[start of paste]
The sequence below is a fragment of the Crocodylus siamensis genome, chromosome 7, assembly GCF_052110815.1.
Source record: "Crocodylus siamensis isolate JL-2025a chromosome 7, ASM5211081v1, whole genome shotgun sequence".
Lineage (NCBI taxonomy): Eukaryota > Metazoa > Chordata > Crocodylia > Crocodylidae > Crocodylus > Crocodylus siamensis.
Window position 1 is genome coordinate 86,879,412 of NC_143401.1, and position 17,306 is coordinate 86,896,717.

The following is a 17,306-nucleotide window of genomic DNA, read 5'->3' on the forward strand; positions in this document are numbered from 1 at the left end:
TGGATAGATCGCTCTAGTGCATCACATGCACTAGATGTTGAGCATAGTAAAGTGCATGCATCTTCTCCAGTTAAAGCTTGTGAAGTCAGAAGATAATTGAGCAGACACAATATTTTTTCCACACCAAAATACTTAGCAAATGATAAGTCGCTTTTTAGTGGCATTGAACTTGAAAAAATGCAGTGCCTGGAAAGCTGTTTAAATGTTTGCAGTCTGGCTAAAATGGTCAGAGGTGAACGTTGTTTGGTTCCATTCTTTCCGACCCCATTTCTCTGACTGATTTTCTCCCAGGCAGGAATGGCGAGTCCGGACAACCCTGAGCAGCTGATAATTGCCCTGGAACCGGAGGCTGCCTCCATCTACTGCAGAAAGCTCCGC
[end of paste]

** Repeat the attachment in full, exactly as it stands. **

The sequence below is a fragment of the Crocodylus siamensis genome, chromosome 7, assembly GCF_052110815.1.
Source record: "Crocodylus siamensis isolate JL-2025a chromosome 7, ASM5211081v1, whole genome shotgun sequence".
Lineage (NCBI taxonomy): Eukaryota > Metazoa > Chordata > Crocodylia > Crocodylidae > Crocodylus > Crocodylus siamensis.
Window position 1 is genome coordinate 86,879,412 of NC_143401.1, and position 17,306 is coordinate 86,896,717.

The following is a 17,306-nucleotide window of genomic DNA, read 5'->3' on the forward strand; positions in this document are numbered from 1 at the left end:
TGGATAGATCGCTCTAGTGCATCACATGCACTAGATGTTGAGCATAGTAAAGTGCATGCATCTTCTCCAGTTAAAGCTTGTGAAGTCAGAAGATAATTGAGCAGACACAATATTTTTTCCACACCAAAATACTTAGCAAATGATAAGTCGCTTTTTAGTGGCATTGAACTTGAAAAAATGCAGTGCCTGGAAAGCTGTTTAAATGTTTGCAGTCTGGCTAAAATGGTCAGAGGTGAACGTTGTTTGGTTCCATTCTTTCCGACCCCATTTCTCTGACTGATTTTCTCCCAGGCAGGAATGGCGAGTCCGGACAACCCTGAGCAGCTGATAATTGCCCTGGAACCGGAGGCTGCCTCCATCTACTGCAGAAAGCTCCGC